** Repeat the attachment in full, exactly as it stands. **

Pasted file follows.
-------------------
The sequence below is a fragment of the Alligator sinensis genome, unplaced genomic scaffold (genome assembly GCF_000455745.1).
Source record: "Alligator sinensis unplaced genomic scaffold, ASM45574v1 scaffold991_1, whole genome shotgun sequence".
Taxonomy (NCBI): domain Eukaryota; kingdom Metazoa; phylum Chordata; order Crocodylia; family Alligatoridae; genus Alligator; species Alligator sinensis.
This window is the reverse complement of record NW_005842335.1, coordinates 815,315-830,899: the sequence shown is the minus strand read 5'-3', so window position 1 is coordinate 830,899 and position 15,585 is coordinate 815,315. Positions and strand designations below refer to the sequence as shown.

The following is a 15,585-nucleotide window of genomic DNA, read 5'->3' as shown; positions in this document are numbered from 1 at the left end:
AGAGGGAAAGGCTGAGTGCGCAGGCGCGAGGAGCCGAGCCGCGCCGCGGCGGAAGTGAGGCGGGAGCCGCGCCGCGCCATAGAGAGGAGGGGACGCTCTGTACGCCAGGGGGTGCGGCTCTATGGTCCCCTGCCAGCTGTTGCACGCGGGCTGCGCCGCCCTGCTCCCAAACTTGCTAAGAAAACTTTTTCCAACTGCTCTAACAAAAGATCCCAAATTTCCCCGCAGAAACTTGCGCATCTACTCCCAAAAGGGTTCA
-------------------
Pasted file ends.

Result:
The sequence below is a fragment of the Alligator sinensis genome, unplaced genomic scaffold (genome assembly GCF_000455745.1).
Source record: "Alligator sinensis unplaced genomic scaffold, ASM45574v1 scaffold991_1, whole genome shotgun sequence".
Taxonomy (NCBI): domain Eukaryota; kingdom Metazoa; phylum Chordata; order Crocodylia; family Alligatoridae; genus Alligator; species Alligator sinensis.
This window is the reverse complement of record NW_005842335.1, coordinates 815,315-830,899: the sequence shown is the minus strand read 5'-3', so window position 1 is coordinate 830,899 and position 15,585 is coordinate 815,315. Positions and strand designations below refer to the sequence as shown.

The following is a 15,585-nucleotide window of genomic DNA, read 5'->3' as shown; positions in this document are numbered from 1 at the left end:
AGAGGGAAAGGCTGAGTGCGCAGGCGCGAGGAGCCGAGCCGCGCCGCGGCGGAAGTGAGGCGGGAGCCGCGCCGCGCCATAGAGAGGAGGGGACGCTCTGTACGCCAGGGGGTGCGGCTCTATGGTCCCCTGCCAGCTGTTGCACGCGGGCTGCGCCGCCCTGCTCCCAAACTTGCTAAGAAAACTTTTTCCAACTGCTCTAACAAAAGATCCCAAATTTCCCCGCAGAAACTTGCGCATCTACTCCCAAAAGGGTTCA